Big

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When faced with a composition that is not working, or an idea that is not communicating, I typically make the parts giant or tiny. Design that is polite, medium, and “meh,” is just plain dull. Remarkable large scale environmental graphics (supergraphics) are a testament to the power of big. To promote these concepts, I wrote a book that celebrates environmental graphics that change culture, affect behavior, and improve pedestrian experience. 

 

There are clear masterpieces of supergraphics such as Lance Wyman’s Mexico City Olympics(1968), Deborah Sussman’s Los Angeles Olympics (1984), Barbara Stauffacher-Solomon’s Sea Ranch (1965). I wanted to find the best examples of the next generation of designers and artists in the field. The end product is The Field Guide to Supergraphics: Big Graphics in the Urban Landscape. The best part of writing a book is learning about a new approach, or discovering incredible designers. This book did both. And for those concerned about the size, it’s much thicker than I expected. It has 384 pages. 

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Sean Adams

Sean Adams is the Chair of the undergraduate and graduate Graphic Design Program at ArtCenter, founder of Burning Settlers Cabin studio, and on-screen author for LinkedIn Learning/Lynda.com He is the only two term AIGA national president in AIGA’s 100 year history. In 2014, Adams was awarded the AIGA Medal, the highest honor in the profession. He is an AIGA Fellow, and Aspen Design Fellow. He has been recognized by every major competition and publication including; How, Print, Step, Communication Arts, Graphis, AIGA, The Type Directors Club, The British Art Director’s Club, and the Art Director’s Club. Adams has been exhibited often, including a solo exhibition at The San Francisco Museum of Modern Art.

Adams is an author of multiple magazine columns, and several best-selling books. He has been cited as one of the forty most important people shaping design internationally, and one of the top ten influential designers in the United States. Previously, Adams was a founding partner at AdamsMorioka, whose clients included The Academy of Motion Picture Arts and Sciences, Disney, Mohawk Fine Papers, The Metropolitan Opera, Los Angeles County Museum of Natural History, Richard Meier & Partners, Sundance, and the University of Southern California.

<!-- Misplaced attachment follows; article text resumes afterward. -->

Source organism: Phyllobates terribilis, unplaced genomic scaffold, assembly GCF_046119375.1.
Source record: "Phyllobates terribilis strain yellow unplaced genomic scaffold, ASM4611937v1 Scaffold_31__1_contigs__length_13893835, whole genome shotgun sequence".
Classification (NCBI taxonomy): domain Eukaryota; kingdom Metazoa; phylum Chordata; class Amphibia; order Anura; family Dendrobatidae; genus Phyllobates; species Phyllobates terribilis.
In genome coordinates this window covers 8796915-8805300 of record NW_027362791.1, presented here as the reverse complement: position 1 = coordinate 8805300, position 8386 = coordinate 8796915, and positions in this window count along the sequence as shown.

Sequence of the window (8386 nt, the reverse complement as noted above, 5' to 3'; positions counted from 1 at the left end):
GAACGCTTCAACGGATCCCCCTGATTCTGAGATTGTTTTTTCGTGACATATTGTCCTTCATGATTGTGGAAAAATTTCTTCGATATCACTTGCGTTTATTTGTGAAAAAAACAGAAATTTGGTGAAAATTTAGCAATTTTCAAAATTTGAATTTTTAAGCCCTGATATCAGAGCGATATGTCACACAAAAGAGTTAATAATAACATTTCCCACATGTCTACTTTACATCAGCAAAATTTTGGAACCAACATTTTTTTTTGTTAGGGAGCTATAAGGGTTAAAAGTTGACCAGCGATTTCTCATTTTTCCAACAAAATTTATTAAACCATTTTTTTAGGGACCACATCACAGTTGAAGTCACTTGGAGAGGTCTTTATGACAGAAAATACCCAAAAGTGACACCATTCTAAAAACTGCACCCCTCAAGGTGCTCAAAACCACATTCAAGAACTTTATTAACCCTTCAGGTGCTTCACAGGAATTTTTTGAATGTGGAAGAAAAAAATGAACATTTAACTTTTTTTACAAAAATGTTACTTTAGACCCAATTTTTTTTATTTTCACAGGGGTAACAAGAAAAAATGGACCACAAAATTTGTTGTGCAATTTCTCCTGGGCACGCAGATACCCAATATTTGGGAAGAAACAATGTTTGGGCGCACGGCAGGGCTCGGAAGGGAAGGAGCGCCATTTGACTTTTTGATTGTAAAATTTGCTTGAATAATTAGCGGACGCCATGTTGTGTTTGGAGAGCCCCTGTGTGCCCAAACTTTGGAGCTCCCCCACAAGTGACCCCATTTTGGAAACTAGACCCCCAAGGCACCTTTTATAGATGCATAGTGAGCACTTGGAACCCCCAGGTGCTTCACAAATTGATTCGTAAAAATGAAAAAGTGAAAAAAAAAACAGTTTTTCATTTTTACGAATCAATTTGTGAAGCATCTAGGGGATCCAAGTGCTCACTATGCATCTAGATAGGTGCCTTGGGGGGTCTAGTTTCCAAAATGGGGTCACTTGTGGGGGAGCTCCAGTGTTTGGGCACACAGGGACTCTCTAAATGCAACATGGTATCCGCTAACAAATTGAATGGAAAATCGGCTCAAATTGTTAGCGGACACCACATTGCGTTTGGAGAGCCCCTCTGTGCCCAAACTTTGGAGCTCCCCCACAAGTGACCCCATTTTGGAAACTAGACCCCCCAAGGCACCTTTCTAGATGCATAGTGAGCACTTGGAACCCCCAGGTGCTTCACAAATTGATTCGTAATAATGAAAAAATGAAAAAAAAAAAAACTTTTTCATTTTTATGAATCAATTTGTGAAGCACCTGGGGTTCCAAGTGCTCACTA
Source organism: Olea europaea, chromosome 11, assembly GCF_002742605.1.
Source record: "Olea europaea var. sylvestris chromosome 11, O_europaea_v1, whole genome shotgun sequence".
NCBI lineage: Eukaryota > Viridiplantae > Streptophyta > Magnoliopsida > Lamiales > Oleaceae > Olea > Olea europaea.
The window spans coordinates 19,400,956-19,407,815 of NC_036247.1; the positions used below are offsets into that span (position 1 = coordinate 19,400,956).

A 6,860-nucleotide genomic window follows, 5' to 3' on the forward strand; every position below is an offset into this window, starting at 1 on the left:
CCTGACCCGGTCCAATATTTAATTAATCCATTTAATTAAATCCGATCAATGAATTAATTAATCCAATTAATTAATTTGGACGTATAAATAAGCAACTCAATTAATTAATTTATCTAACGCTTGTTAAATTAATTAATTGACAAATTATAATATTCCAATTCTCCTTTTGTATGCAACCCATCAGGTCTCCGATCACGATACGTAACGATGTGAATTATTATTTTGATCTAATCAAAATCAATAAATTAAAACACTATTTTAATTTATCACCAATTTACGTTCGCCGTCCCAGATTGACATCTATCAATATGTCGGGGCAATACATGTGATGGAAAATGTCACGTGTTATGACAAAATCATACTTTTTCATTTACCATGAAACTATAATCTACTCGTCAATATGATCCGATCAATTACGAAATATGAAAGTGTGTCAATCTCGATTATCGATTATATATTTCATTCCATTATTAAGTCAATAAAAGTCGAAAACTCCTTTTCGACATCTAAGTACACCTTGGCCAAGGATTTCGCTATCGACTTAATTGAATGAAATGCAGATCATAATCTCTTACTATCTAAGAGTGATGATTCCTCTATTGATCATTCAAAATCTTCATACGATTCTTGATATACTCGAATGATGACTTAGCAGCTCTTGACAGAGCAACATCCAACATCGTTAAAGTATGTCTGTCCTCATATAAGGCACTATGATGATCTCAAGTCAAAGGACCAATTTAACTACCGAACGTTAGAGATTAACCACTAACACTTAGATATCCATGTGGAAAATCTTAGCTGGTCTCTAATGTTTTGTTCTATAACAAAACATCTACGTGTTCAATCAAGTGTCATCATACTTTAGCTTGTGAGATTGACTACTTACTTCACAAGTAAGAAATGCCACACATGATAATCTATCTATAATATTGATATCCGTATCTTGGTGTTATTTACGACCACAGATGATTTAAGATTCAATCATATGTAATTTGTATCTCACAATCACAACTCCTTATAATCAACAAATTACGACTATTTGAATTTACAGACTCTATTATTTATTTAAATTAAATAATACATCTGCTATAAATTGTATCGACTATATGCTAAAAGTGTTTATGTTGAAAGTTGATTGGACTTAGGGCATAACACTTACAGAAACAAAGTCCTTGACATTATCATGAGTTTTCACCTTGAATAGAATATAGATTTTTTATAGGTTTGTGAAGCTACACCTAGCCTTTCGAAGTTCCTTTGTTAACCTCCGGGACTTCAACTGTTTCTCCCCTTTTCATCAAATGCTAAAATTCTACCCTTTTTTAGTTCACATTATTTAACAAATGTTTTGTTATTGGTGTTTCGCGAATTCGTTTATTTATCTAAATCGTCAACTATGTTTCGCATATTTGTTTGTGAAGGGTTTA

Un Año De Amor

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Signage is serious. People may not find a restroom in time. They may get lost and miss the Gap. If you are a signage designer you must be serious. You must make big, black, monolithic directories that include serious information. There is no room for fun. None. Don't even think about color. Helvetica, red and black dammit!

Urban signage is hard. There are multiple committees made up of government officials who previously worked at the Department of Motor Vehicles. The signs need to be clear in a complex and changing environment. They need to withstand weather, vandalism, climbing children, and birds. These are the factors that lead to the 2001: A Space Odyssey black monolith directories.

Lance Wyman's system for the 1968 Mexico City Olympics are what every Olympics tries to outdo, and nobody has come close (sorry to my friends who have designed some of these. they're swell, but not 1968 Mexico City). But, today I want to talk about Wyman's program for the Mexico City Metro from 1969. This solution achieves all the difficult  goals, but maintains a sense of exuberance and joy. The program reflects a Mexican color palette and sensibility. And it looks like it was fun to design. How can a subway system with orange, pink, teal, and avocado green not be magnificent? I would ride the Los Angeles Metro all the time if it had icons of grasshoppers, sailing ships, and a duck for a station.

Wyman's work is a beacon of optimism in a dull, drab, and serious world.

 

 

Lance Wyman, Mexico City Metro, 1969

Stamp, Mexico City Metro, 1969

Tipo font, Mexico City Metro, 1969

Lance Wyman, Mexico City Metro, 1969

Station icons, Mexico City Metro, 1969

Lance Wyman, Mexico City Metro, 1969

Lance Wyman, Mexico City Metro, 1969

Lance Wyman, Mexico City Metro, 1969

Lance Wyman, Mexico City Metro, 1969

Lance Wyman, Mexico City Metro, 1969

Lance Wyman, Mexico City Metro, 1969

Lance Wyman, Mexico City Metro, 1969

Lance Wyman, Mexico City Metro, 1969

Lance Wyman, Mexico City Metro, 1969

 

México Lindo y Querido

Design magazine, September 1968

I love Mexico City. On my last visit, I was speaking at a conference and had remarkable hosts who took us to the best restaurants, out of the way shops, Museo Estudio Diego Rivera, Frida Kahlo’s house, La Casa Azul, and Teotihuacan. It is easily one of my favorite speaking engagement experiences. Somehow, I expected Mexico City to look like photos taken during the 1968 Olympics. As wonderful as the trip was, I hoped to find some remnant of that graphic program. However, it was no longer 1968, and the Olympics were over.

Mexico City knew that it couldn’t compete with the architecture and budget of the 1964 Tokyo Olympics. So, they turned to Lance Wyman and Peter Murdoch to design a graphic program that would act as a visual fiesta. The logo is a mix of 1960s Op Art and Huichol idioms. The color palette makes no apologies and is clearly a party and a half. The forms are integrated to create a system that is joyful and exuberant. It is so easy to be earnest and take design too seriously. This system is a serious program with gravity, but it never loses a sense of delight.

1968 Mexico City Olympics, Lance Wyman

1968 Mexico City Olympics stamps

1968 Mexico City Olympics, information kiosk

1968 Mexico City Olympics

1968 Mexico City Olympics poster

1968 Mexico City Olympics poster

1968 Mexico City Olympics traveling exhibit

1968 Mexico City Olympics groovy dresses